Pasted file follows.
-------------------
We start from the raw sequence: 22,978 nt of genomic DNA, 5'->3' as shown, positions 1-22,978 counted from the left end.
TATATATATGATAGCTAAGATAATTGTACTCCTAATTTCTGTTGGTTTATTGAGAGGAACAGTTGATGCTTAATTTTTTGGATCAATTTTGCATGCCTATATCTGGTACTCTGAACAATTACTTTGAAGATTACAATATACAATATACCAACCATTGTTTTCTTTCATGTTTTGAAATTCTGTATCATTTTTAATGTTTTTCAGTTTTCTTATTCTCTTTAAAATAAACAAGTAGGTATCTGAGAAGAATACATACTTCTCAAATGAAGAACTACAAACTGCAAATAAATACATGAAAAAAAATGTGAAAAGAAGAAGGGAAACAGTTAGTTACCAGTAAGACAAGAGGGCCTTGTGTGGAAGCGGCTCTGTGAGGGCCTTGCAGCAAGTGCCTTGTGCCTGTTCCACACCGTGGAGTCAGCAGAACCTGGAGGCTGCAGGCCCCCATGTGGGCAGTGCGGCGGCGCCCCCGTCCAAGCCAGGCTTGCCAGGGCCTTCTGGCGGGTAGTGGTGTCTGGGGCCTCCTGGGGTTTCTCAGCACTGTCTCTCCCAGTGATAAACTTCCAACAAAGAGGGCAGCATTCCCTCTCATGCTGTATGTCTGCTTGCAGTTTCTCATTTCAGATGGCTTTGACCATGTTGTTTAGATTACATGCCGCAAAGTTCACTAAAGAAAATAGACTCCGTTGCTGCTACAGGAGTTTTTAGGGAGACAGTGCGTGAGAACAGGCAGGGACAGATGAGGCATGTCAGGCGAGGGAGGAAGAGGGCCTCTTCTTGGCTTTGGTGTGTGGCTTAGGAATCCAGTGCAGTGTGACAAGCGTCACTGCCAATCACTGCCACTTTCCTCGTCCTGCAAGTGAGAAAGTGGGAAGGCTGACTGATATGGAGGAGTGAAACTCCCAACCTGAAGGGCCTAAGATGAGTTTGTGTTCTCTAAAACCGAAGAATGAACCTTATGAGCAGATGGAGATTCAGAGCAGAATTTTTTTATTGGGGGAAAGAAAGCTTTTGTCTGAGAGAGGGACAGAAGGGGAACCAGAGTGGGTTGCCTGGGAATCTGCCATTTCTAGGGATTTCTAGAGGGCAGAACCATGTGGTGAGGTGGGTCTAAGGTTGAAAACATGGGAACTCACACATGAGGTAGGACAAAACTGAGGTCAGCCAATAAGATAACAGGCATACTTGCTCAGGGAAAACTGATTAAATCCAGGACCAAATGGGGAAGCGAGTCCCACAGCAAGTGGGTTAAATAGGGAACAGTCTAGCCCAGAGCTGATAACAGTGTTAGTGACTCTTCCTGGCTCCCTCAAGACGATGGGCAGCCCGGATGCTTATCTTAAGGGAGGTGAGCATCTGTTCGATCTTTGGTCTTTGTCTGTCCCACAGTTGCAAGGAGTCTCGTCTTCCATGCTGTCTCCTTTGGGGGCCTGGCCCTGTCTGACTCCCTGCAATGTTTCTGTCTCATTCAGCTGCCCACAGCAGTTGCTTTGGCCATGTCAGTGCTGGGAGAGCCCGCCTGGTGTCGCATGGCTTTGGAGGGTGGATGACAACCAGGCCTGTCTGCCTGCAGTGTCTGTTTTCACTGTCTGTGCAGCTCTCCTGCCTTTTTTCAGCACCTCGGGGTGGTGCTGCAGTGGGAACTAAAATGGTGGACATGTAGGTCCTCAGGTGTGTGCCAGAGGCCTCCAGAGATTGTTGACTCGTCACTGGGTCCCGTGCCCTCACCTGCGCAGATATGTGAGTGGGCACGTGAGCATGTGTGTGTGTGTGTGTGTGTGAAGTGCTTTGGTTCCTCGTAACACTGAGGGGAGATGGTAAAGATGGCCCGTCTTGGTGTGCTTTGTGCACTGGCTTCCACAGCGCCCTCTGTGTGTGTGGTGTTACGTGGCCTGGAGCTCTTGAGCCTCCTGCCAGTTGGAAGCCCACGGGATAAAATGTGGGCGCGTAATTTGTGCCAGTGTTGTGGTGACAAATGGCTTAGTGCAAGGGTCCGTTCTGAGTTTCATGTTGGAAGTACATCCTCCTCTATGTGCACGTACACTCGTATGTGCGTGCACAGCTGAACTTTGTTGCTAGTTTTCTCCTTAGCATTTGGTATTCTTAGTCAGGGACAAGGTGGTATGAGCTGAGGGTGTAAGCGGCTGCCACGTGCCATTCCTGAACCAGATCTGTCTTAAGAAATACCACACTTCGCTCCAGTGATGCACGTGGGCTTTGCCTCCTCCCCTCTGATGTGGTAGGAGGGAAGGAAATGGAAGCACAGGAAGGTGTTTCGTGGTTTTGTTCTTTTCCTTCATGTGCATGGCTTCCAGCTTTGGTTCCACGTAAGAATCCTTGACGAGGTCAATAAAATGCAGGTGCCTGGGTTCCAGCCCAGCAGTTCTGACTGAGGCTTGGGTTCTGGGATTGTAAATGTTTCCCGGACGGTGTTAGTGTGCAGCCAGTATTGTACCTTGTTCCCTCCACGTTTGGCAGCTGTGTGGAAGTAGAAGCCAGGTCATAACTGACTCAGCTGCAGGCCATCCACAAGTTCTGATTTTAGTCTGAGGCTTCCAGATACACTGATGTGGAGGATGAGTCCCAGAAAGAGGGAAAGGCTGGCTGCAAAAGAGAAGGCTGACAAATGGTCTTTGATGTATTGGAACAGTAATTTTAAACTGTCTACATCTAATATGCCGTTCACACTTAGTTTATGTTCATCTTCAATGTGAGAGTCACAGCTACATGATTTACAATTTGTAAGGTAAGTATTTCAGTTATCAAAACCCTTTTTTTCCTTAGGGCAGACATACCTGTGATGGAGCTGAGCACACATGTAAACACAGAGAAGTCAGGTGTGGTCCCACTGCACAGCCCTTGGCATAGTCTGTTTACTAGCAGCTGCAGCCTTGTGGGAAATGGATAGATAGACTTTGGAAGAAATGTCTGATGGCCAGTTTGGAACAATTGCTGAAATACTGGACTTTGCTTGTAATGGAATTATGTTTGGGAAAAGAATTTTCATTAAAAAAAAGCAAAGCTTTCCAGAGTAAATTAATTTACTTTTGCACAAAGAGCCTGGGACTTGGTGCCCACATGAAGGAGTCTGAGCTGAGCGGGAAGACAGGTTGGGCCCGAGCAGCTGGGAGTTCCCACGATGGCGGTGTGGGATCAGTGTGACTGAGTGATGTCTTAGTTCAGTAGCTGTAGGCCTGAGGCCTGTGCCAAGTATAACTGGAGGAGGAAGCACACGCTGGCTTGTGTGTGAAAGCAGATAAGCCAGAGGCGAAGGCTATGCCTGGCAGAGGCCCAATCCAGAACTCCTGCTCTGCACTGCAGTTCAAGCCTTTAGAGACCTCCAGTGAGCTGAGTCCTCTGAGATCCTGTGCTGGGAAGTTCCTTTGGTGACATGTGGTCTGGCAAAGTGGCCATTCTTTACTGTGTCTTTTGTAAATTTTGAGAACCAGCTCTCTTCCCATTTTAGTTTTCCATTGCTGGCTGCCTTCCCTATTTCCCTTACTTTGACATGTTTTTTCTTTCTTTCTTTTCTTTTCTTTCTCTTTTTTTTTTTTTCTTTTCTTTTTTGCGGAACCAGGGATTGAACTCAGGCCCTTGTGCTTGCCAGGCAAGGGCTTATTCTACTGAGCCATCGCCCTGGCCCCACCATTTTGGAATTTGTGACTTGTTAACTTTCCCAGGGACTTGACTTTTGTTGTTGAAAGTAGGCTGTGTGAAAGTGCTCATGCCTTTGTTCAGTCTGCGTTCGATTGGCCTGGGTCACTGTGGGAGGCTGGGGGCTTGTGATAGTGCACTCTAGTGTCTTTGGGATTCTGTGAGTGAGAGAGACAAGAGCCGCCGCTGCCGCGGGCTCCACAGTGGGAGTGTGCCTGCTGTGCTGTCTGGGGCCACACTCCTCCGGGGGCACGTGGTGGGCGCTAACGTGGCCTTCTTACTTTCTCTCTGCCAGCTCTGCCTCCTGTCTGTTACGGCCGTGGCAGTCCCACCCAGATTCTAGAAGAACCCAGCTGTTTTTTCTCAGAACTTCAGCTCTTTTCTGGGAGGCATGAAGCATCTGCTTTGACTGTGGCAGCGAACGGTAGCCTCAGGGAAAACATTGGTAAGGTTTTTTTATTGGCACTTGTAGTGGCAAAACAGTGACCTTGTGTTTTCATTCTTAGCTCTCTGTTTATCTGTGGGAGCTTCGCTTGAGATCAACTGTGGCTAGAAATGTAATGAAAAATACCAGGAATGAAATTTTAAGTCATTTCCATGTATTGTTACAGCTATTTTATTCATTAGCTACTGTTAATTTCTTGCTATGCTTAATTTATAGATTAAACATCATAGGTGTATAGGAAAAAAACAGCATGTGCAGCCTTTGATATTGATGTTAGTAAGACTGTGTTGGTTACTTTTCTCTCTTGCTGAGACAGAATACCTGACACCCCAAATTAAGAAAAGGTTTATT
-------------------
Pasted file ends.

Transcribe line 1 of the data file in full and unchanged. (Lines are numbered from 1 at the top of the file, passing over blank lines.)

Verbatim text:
We start from the raw sequence: 22,978 nt of genomic DNA, 5'->3' as shown, positions 1-22,978 counted from the left end.